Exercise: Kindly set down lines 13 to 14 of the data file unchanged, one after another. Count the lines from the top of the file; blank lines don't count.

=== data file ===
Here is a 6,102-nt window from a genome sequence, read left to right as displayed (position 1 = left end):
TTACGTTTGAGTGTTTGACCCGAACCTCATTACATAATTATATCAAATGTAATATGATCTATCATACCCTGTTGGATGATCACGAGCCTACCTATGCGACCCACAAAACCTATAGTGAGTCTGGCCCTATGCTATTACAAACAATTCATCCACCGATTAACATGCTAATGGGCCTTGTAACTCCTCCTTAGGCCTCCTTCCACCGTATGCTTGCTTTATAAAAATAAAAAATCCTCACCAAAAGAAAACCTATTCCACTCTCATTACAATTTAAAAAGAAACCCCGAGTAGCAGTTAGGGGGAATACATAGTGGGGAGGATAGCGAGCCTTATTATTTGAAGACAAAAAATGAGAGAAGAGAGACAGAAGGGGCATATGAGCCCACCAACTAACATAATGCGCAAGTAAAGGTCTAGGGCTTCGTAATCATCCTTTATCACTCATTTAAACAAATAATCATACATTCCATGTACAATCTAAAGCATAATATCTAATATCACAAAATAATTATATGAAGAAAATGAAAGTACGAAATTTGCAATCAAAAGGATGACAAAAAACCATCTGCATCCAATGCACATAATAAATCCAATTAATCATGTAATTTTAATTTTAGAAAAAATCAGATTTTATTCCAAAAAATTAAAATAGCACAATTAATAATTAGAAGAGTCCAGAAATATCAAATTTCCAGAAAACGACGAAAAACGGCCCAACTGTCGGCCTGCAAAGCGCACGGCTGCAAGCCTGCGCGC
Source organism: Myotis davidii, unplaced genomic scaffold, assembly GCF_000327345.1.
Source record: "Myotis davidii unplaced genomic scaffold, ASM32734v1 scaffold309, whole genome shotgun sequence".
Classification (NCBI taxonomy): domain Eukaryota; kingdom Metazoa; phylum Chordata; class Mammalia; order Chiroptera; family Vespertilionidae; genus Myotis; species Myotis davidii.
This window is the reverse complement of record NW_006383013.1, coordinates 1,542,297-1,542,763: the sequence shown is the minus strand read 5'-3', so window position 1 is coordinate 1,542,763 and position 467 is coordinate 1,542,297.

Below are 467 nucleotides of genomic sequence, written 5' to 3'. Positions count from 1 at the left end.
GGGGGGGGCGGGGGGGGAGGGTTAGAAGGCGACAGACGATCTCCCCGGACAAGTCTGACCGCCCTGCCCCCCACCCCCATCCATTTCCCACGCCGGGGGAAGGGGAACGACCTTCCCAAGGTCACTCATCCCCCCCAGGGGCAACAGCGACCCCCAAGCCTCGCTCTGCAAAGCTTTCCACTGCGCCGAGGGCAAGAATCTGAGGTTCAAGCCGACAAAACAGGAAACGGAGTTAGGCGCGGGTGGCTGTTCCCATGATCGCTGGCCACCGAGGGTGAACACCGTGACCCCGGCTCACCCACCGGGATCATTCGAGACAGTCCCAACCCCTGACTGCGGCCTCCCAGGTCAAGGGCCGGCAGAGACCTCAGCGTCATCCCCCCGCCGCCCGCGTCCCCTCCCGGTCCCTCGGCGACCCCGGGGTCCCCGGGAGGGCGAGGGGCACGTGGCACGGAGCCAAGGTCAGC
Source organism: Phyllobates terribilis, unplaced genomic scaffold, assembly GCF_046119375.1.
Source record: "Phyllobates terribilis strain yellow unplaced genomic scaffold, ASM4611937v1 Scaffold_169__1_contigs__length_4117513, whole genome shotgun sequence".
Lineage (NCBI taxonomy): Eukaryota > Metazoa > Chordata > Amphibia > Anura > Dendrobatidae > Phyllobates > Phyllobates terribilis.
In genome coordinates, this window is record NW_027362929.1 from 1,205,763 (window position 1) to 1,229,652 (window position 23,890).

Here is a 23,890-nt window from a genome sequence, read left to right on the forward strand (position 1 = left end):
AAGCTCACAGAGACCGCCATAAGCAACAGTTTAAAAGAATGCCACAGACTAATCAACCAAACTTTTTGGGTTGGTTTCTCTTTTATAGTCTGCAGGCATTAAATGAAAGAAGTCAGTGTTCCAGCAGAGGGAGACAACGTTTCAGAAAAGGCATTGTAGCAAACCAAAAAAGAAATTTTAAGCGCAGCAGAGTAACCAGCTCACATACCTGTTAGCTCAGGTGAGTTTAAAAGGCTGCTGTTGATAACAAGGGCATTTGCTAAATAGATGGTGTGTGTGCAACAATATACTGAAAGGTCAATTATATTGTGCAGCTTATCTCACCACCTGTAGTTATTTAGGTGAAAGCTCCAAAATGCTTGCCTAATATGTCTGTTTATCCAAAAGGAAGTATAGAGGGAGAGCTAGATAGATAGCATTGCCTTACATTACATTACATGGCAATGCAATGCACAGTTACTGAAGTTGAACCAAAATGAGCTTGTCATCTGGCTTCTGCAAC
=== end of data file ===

Here is a 23,890-nt window from a genome sequence, read left to right on the forward strand (position 1 = left end):
AAGCTCACAGAGACCGCCATAAGCAACAGTTTAAAAGAATGCCACAGACTAATCAACCAAACTTTTTGGGTTGGTTTCTCTTTTATAGTCTGCAGGCATTAAATGAAAGAAGTCAGTGTTCCAGCAGAGGGAGACAACGTTTCAGAAAAGGCATTGTAGCAAACCAAAAAAGAAATTTTAAGCGCAGCAGAGTAACCAGCTCACATACCTGTTAGCTCAGGTGAGTTTAAAAGGCTGCTGTTGATAACAAGGGCATTTGCTAAATAGATGGTGTGTGTGCAACAATATACTGAAAGGTCAATTATATTGTGCAGCTTATCTCACCACCTGTAGTTATTTAGGTGAAAGCTCCAAAATGCTTGCCTAATATGTCTGTTTATCCAAAAGGAAGTATAGAGGGAGAGCTAGATAGATAGCATTGCCTTACATTACATTACATGGCAATGCAATGCACAGTTACTGAAGTTGAACCAAAATGAGCTTGTCATCTGGCTTCTGCAAC